According to a study commissioned by Sapient Corporation only 1 in 10 marketing heads expect to partner with traditional agencies for their online marketing
Just over half (52 per cent) of chief marketing officers (CMOs) believe that traditional, large advertising agencies are ill-suited to meet online marketing needs, according to a study of senior marketing executives conducted by Evalueserve and released by Sapient Corporation (NASDAQ: SAPE).
Similarly, 49 per cent of the survey respondents believe that traditional advertising firms have difficulty thinking beyond traditional print and TV media models, which no longer are effective ways of engaging consumers who now get their information and influence one another primarily through digital channels.
As a result, fewer than 10 per cent of those polled seek to partner with large advertising agencies for their online marketing. Instead, the majority of senior marketing executives show a strong preference for blended firms - firms with roots in technology that can also offer creative and traditional print expertise.
Even more (68 per cent) prefer to work with multiple agencies, in order to derive the benefits of specialisation. Sapient's research, Electronic Media, Marketing and Advertising Buyer Value Study, surveyed more than 100 CMOs and senior marketers from the US and UK in a range of industries to understand the drivers behind their selection of marketing and advertising agencies.
Independent research firm Evalueserve conducted interviews for the study during the late summer of 2006. The study also examined marketers' views on whether traditional firms are equipped to handle the new marketing needs.
"Both corporate marketing organisations and agencies are undergoing seismic changes trying to create innovative marketing approaches that deliver real strategic business value," said Gaston Legorburu, chief creative officer and head of the experience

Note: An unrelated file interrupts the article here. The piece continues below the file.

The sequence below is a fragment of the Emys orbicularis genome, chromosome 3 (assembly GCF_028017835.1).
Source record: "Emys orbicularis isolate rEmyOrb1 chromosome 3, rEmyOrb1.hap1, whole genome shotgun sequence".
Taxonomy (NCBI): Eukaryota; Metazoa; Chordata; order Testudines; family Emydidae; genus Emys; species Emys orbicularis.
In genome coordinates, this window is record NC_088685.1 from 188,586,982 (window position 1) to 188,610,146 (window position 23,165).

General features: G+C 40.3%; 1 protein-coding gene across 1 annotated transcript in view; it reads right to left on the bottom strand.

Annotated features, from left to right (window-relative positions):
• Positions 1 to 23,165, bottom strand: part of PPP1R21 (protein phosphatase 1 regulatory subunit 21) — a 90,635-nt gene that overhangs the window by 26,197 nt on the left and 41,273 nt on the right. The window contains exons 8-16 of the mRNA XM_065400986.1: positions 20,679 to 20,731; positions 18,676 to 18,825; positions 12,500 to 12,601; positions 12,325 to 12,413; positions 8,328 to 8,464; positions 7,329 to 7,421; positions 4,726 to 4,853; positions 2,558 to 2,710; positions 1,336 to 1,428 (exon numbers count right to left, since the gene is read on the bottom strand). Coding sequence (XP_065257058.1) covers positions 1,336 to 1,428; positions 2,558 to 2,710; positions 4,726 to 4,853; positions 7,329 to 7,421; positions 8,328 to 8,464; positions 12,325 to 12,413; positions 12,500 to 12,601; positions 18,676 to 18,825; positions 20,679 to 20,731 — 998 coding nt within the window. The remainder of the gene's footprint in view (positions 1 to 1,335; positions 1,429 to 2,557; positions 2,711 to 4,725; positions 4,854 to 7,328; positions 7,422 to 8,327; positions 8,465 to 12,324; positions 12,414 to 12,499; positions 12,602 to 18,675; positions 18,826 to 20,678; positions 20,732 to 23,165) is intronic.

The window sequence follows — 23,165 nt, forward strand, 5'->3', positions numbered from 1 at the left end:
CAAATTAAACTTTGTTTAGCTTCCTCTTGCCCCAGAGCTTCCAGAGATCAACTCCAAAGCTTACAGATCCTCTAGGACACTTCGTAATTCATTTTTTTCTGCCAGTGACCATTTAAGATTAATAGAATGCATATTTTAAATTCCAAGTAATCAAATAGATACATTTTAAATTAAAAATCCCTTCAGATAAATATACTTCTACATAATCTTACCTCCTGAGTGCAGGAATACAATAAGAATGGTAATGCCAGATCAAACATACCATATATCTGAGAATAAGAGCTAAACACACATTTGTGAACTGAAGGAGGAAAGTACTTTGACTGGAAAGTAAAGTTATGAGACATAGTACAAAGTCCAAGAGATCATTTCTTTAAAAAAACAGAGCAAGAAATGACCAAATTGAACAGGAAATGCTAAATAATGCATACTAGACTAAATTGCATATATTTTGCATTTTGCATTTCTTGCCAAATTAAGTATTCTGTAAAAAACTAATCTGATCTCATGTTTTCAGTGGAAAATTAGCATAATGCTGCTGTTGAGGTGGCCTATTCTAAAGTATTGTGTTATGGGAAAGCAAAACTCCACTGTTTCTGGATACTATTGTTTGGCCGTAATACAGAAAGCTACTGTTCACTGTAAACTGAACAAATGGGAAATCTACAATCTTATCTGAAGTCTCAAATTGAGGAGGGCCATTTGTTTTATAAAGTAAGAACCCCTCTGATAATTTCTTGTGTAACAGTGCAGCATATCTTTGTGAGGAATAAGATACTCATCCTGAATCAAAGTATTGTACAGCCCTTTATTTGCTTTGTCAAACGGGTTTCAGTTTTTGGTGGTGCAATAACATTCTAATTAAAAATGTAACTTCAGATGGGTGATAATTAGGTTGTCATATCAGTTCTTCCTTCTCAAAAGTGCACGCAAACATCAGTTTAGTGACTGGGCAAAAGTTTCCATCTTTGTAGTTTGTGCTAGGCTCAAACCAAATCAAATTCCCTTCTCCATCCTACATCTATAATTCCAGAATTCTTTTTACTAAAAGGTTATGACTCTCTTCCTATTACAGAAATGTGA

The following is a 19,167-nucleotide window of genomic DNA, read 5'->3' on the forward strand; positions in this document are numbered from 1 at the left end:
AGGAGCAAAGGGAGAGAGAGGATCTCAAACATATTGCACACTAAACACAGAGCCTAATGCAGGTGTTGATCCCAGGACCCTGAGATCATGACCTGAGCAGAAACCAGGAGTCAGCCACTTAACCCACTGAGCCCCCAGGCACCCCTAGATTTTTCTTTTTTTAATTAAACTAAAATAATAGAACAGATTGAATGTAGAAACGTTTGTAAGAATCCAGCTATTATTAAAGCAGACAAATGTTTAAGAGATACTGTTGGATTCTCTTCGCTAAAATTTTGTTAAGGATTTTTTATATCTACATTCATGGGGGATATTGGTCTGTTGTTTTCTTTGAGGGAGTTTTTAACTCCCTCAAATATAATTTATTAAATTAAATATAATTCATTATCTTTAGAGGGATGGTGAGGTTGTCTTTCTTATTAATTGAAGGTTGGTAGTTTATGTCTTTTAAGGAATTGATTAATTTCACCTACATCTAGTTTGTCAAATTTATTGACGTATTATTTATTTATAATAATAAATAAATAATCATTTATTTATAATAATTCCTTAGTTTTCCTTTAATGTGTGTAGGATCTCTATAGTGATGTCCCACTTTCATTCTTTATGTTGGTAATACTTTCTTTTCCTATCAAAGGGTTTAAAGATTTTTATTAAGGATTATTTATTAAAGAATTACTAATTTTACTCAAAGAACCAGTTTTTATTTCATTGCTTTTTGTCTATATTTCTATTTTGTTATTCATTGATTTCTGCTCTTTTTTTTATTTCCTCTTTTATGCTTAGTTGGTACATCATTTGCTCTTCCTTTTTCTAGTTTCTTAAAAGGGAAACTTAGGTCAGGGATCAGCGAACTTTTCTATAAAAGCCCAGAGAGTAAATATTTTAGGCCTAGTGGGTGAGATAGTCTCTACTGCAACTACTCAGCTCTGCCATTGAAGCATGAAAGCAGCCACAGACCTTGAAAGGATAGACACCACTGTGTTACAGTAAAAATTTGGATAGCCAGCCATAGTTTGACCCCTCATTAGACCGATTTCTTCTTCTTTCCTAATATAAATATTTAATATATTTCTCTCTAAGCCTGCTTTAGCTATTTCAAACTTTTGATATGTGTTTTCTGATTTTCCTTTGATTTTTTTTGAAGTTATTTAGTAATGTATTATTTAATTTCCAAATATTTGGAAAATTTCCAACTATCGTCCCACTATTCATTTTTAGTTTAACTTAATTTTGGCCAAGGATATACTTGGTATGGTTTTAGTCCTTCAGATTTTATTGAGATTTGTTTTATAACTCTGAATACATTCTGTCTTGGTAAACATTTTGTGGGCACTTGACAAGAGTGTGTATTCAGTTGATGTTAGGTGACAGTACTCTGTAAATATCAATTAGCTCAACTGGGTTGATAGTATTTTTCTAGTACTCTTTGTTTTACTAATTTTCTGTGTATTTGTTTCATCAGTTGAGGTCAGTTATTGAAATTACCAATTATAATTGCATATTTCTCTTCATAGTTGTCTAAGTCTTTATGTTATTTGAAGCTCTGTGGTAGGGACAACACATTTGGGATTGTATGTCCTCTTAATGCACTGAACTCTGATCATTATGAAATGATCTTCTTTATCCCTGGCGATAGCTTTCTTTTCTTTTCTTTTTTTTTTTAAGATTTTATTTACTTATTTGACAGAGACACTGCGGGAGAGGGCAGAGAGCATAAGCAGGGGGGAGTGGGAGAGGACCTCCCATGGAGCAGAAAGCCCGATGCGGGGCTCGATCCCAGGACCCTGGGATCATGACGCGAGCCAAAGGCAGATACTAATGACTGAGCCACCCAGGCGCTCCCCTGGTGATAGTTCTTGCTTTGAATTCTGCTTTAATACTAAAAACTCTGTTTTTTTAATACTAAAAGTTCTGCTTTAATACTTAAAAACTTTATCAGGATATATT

marketing practice at Sapient.
"But innovation doesn't just mean snapping some cool digital programs into a conventional advertising platform. Two of the greatest challenges companies are struggling with are how to measure the effectiveness of the marketing spend and how to operationalise their entire digital strategy. Most agencies and corporate teams are just not
equipped to do either yet."
The top six marketing buyer values
The study revealed that the six most important factors to a CMO when choosing a marketing partner today are (in order of importance to aggregate respondents):
1. Quality of creative content
2. Innovation and strategic value
3. Price / cost
4. Sophisticated analytics and measurement systems
5. Proficiency in emerging, interactive or digital media
6. Traditional print, offline and media buying services
The findings indicate an evolution in the CMO's marketing priorities.
When respondents were asked about their criteria for choosing a partner in the past, quality of creative content remained at the top of their list - but price / cost moved down a notch with innovation / strategic value now the No.2 criterion. Additionally, traditional print services are considered less important, now superseded by sophisticated analytics and a proficiency in digital media.
Marketing innovation - new ways to connect
CMOs now view strategy and innovation as a top factor in hiring a marketing agency. The majority of respondents understand marketing innovation as the creative use of new and emerging media.
"How important are strategy and innovation when considering agencies?" evoked a typical majority verbatim view, "In the new world of splintering media and new channels, marketing innovation means finding new ways to connect the brand to the customer and make it relevant so that we remain top of mind with the customer, even if they are not in the purchase process.
An innovative agency would be on the cutting edge of new technology (ie, media agnostic, looking for the right solution regardless of the execution channel). Local search, video on demand, broadcasting and blogs are all upcoming trends in interactive marketing."
Survey responses from the US and the UK were fairly consistent, with one major Exception - the view of traditional agencies. In the US, 64 per cent of respondents believe that traditional advertising agencies have difficulty thinking beyond traditional print and TV models, compared with only 40 per cent of UK respondents.
Accordingly, only 40 per cent of senior marketers in the US believe that traditional advertising firms are well suited to the new breed of online marketing needs, compared to 56 per cent of their UK peers.